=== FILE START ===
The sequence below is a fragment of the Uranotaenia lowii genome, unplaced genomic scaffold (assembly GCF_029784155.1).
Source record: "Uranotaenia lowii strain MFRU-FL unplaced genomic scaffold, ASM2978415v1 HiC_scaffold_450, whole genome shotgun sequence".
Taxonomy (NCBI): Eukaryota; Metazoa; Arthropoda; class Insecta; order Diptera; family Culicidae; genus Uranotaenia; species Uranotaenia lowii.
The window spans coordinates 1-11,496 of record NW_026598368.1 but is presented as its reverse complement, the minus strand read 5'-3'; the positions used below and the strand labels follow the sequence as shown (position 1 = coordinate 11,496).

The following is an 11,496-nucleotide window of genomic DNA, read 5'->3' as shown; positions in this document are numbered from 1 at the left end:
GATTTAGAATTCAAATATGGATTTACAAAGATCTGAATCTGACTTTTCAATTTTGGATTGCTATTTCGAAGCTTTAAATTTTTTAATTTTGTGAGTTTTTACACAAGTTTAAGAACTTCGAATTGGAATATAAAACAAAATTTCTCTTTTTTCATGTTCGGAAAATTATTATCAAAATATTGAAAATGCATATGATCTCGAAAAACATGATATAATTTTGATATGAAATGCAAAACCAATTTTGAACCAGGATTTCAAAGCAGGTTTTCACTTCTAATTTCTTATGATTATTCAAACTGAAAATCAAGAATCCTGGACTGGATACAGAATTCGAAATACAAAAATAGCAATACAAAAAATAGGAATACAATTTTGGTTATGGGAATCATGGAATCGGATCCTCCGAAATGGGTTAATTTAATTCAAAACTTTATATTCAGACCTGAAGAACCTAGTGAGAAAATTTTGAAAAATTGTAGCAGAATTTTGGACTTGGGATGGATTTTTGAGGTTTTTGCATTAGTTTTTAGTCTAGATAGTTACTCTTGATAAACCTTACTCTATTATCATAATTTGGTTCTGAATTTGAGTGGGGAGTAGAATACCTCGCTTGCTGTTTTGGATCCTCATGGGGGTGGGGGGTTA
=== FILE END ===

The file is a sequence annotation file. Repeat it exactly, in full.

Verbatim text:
The sequence below is a fragment of the Uranotaenia lowii genome, unplaced genomic scaffold (assembly GCF_029784155.1).
Source record: "Uranotaenia lowii strain MFRU-FL unplaced genomic scaffold, ASM2978415v1 HiC_scaffold_450, whole genome shotgun sequence".
Taxonomy (NCBI): Eukaryota; Metazoa; Arthropoda; class Insecta; order Diptera; family Culicidae; genus Uranotaenia; species Uranotaenia lowii.
The window spans coordinates 1-11,496 of record NW_026598368.1 but is presented as its reverse complement, the minus strand read 5'-3'; the positions used below and the strand labels follow the sequence as shown (position 1 = coordinate 11,496).

The following is an 11,496-nucleotide window of genomic DNA, read 5'->3' as shown; positions in this document are numbered from 1 at the left end:
GATTTAGAATTCAAATATGGATTTACAAAGATCTGAATCTGACTTTTCAATTTTGGATTGCTATTTCGAAGCTTTAAATTTTTTAATTTTGTGAGTTTTTACACAAGTTTAAGAACTTCGAATTGGAATATAAAACAAAATTTCTCTTTTTTCATGTTCGGAAAATTATTATCAAAATATTGAAAATGCATATGATCTCGAAAAACATGATATAATTTTGATATGAAATGCAAAACCAATTTTGAACCAGGATTTCAAAGCAGGTTTTCACTTCTAATTTCTTATGATTATTCAAACTGAAAATCAAGAATCCTGGACTGGATACAGAATTCGAAATACAAAAATAGCAATACAAAAAATAGGAATACAATTTTGGTTATGGGAATCATGGAATCGGATCCTCCGAAATGGGTTAATTTAATTCAAAACTTTATATTCAGACCTGAAGAACCTAGTGAGAAAATTTTGAAAAATTGTAGCAGAATTTTGGACTTGGGATGGATTTTTGAGGTTTTTGCATTAGTTTTTAGTCTAGATAGTTACTCTTGATAAACCTTACTCTATTATCATAATTTGGTTCTGAATTTGAGTGGGGAGTAGAATACCTCGCTTGCTGTTTTGGATCCTCATGGGGGTGGGGGGTTA